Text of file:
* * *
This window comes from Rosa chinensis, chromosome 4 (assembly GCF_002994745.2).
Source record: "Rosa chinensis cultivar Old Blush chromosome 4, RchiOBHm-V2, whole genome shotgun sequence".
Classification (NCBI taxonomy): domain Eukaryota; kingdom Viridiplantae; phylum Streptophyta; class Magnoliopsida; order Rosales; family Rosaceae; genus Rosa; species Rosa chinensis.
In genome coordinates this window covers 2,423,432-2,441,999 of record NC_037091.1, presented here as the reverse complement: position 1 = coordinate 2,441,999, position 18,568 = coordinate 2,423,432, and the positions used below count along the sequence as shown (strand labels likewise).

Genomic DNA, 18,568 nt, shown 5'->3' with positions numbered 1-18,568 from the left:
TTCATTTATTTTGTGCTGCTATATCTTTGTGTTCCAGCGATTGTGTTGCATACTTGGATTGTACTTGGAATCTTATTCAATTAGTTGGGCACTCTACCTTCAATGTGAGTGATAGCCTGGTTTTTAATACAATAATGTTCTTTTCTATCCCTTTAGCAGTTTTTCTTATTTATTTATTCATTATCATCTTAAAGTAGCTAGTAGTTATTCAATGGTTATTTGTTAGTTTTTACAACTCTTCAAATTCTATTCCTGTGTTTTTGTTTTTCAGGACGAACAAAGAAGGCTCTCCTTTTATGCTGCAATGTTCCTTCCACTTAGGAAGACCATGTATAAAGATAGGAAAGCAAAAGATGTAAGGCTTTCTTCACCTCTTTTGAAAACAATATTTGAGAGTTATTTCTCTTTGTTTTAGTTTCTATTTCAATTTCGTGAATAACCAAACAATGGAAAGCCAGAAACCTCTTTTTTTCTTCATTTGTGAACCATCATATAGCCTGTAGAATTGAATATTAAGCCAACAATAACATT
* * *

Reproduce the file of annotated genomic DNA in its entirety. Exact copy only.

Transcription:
This window comes from Rosa chinensis, chromosome 4 (assembly GCF_002994745.2).
Source record: "Rosa chinensis cultivar Old Blush chromosome 4, RchiOBHm-V2, whole genome shotgun sequence".
Classification (NCBI taxonomy): domain Eukaryota; kingdom Viridiplantae; phylum Streptophyta; class Magnoliopsida; order Rosales; family Rosaceae; genus Rosa; species Rosa chinensis.
In genome coordinates this window covers 2,423,432-2,441,999 of record NC_037091.1, presented here as the reverse complement: position 1 = coordinate 2,441,999, position 18,568 = coordinate 2,423,432, and the positions used below count along the sequence as shown (strand labels likewise).

Genomic DNA, 18,568 nt, shown 5'->3' with positions numbered 1-18,568 from the left:
TTCATTTATTTTGTGCTGCTATATCTTTGTGTTCCAGCGATTGTGTTGCATACTTGGATTGTACTTGGAATCTTATTCAATTAGTTGGGCACTCTACCTTCAATGTGAGTGATAGCCTGGTTTTTAATACAATAATGTTCTTTTCTATCCCTTTAGCAGTTTTTCTTATTTATTTATTCATTATCATCTTAAAGTAGCTAGTAGTTATTCAATGGTTATTTGTTAGTTTTTACAACTCTTCAAATTCTATTCCTGTGTTTTTGTTTTTCAGGACGAACAAAGAAGGCTCTCCTTTTATGCTGCAATGTTCCTTCCACTTAGGAAGACCATGTATAAAGATAGGAAAGCAAAAGATGTAAGGCTTTCTTCACCTCTTTTGAAAACAATATTTGAGAGTTATTTCTCTTTGTTTTAGTTTCTATTTCAATTTCGTGAATAACCAAACAATGGAAAGCCAGAAACCTCTTTTTTTCTTCATTTGTGAACCATCATATAGCCTGTAGAATTGAATATTAAGCCAACAATAACATT